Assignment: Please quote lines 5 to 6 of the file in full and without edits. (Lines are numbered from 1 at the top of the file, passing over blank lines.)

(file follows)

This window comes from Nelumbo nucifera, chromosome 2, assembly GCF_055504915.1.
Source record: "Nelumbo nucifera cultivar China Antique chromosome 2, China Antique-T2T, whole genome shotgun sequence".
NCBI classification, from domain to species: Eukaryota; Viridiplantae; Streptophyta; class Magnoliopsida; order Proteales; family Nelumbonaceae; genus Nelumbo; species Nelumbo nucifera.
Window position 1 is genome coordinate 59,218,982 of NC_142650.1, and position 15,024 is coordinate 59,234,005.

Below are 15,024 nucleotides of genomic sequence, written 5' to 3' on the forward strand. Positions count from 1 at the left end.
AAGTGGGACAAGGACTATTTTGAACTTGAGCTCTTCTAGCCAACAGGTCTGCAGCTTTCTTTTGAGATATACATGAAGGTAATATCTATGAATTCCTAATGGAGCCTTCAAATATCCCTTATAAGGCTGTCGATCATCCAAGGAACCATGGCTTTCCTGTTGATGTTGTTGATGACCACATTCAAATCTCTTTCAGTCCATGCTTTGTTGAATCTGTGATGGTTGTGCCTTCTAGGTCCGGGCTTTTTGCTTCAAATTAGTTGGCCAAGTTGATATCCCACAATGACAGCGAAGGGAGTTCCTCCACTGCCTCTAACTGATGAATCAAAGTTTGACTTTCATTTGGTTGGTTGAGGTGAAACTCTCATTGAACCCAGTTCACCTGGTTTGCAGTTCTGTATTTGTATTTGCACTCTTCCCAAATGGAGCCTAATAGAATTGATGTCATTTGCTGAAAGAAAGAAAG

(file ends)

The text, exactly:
Below are 15,024 nucleotides of genomic sequence, written 5' to 3' on the forward strand. Positions count from 1 at the left end.
AAGTGGGACAAGGACTATTTTGAACTTGAGCTCTTCTAGCCAACAGGTCTGCAGCTTTCTTTTGAGATATACATGAAGGTAATATCTATGAATTCCTAATGGAGCCTTCAAATATCCCTTATAAGGCTGTCGATCATCCAAGGAACCATGGCTTTCCTGTTGATGTTGTTGATGACCACATTCAAATCTCTTTCAGTCCATGCTTTGTTGAATCTGTGATGGTTGTGCCTTCTAGGTCCGGGCTTTTTGCTTCAAATTAGTTGGCCAAGTTGATATCCCACAATGACAGCGAAGGGAGTTCCTCCACTGCCTCTAACTGATGAATCAAAGTTTGACTTTCATTTGGTTGGTTGAGGTGAAACTCTCATTGAACCCAGTTCACCTGGTTTGCAGTTCTGTATTTGTATTTGCACTCTTCCCAAATGGAGCCTAATAGAATTGATGTCATTTGCTGAAAGAAAGAAAG